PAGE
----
Responding to COVID-19: insight, support and guidance
In his first Autumn Statement the Chancellor, Philip Hammond took the opportunity to set out his stall for the economy and public finances. Surprisingly, he also announced that this would be his first and last Autumn Statement.
Starting next year, the UK will have a budget in the autumn, while a Spring Statement (smaller in scale) will be issued from 2018, replacing the March Budget. The announcement means that the Budget statement due in March next year will be the last spring Budget.
According to Philip Hammond, the rationale for this change is to avoid making hundreds of tax changes twice a year and to allow for greater parliamentary scrutiny of the budget measures ahead of their implementation. Both seem credible reasons and now the ball is firmly in Parliament’s court to exercise greater financial scrutiny over the autumn budget.
The Autumn Statement highlighted a gloomy picture for the years ahead - the public purse will be £122bn worse off in the period until 2021 and debt will rise from 84.2% of GDP to 87.3%, further increasing to 90.2% in 2017/18.
Perhaps one of the most significant policy decisions was that the Government will no longer seek to deliver a budget surplus by the end of this current Parliament, although it is expected that public finances should return to a budget by ‘as early as possible’ in the next Parliament.
This decision has allowed the Chancellor to respond, not with further fiscal tightening and departmental cuts, but by maintaining the current spending plans and using additional borrowing to fund infrastructure investment. Funding this investment will be done largely through borrowing – including a welcome £2bn in R&D, which must involve social and intellectual capital, as well as physical infrastructure – while all other policy decisions will be funded through additional tax and spending measures.
Despite borrowing to fund investment, sticking to the current spending plans means there will be no easing of austerity for public services. This also means the Government will keep to the same broad priorities for the remainder of this Parliament in line with its previous spending decisions, including ring fencing, on NHS, defence, overseas aid, and the triple-lock for pensioners.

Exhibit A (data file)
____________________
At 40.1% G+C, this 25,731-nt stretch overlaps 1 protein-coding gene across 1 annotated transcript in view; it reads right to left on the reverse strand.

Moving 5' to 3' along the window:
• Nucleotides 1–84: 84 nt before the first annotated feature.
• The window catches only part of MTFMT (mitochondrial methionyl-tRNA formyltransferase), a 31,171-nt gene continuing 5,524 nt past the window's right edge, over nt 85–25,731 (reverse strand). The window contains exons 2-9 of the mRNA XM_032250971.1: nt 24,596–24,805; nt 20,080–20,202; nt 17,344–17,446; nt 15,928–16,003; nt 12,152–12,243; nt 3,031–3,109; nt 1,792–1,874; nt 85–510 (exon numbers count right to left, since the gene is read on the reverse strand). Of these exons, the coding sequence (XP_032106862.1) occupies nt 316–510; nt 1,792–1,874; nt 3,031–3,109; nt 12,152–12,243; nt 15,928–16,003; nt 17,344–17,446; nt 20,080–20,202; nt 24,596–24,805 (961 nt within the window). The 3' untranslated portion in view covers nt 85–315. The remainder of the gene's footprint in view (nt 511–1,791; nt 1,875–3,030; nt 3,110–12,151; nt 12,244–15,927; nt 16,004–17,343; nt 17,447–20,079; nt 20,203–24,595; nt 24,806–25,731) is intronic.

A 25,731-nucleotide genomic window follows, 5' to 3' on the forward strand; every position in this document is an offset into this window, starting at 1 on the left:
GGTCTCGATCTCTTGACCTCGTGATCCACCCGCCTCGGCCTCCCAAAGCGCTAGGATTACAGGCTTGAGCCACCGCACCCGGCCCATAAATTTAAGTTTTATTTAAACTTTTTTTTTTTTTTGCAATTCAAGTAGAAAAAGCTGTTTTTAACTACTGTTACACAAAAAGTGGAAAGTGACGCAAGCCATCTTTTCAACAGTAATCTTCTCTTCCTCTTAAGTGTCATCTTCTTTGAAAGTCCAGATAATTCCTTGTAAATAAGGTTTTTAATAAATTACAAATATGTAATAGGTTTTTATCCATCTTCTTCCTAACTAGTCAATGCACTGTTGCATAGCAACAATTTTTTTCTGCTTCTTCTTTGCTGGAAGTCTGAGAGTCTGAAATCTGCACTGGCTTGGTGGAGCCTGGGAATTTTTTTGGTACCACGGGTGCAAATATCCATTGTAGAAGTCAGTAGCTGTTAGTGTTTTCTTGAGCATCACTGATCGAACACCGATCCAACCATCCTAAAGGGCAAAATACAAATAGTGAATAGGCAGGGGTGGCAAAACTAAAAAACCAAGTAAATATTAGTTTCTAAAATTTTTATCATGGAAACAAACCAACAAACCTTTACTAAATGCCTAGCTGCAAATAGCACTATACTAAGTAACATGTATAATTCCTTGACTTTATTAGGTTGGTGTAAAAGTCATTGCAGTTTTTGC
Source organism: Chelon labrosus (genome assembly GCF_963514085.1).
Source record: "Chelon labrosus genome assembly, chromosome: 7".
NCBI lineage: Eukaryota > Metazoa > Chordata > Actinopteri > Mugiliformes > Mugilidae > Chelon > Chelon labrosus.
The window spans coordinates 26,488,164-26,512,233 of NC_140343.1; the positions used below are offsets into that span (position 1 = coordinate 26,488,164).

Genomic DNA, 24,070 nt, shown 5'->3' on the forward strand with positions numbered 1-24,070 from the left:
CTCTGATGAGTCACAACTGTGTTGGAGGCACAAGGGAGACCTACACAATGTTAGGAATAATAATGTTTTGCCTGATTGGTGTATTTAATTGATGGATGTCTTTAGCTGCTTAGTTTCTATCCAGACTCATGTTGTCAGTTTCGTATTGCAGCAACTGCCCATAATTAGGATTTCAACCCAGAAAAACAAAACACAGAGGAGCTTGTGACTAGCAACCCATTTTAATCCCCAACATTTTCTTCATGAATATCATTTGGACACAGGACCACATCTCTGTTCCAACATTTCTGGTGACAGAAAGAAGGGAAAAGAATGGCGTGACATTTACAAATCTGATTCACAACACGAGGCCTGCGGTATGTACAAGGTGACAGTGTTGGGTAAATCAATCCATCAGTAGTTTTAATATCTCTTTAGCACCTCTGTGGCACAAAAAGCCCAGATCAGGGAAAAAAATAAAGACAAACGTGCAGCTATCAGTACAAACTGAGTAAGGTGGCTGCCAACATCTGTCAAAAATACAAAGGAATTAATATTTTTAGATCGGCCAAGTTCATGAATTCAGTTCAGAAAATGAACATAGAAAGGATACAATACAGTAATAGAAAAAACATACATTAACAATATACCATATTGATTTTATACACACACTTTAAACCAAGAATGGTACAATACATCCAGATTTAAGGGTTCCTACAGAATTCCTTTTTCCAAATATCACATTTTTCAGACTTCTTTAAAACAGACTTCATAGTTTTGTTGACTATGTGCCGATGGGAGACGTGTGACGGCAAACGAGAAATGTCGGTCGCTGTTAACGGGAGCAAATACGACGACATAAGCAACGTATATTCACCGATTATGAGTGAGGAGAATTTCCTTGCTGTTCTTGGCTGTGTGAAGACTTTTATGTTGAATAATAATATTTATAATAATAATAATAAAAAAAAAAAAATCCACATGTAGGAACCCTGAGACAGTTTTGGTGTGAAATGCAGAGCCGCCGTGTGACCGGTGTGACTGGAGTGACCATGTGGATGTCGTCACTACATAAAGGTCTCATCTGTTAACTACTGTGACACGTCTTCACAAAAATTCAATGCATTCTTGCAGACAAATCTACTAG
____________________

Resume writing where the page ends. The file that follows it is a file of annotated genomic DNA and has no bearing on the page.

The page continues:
There was no formal re-opening of individual Departmental Expenditure Limits agreed at the last Spending Review, although there was a commitment to extra money for the Ministry of Justice for additional prison officers responding to recent incidents. We suspect Departmental Finance Directors are relieved that they are not being asked to find additional savings. However those Departments currently facing the biggest difficulties in balancing the books and maintaining services in the face of rising demand will get no help.
Areas where more detail will be needed to understand the statement’s impact are the implications of the National Living Wage and national insurance changes on spending pressures and how the £1bn from efficiency savings will be allocated. On the latter it will be interesting to see how this is used to incentivise departments to deliver efficiencies which has been a problem since Treasury ended the automatic carry forward of underspends.
Finally looking forward, the Chancellor signalled no changes in ring-fencing of protected departments nor in the pensions triple lock during this Parliament but suggested that these would need to be looked at before the next, a review which CIPFA has been advocating for some time.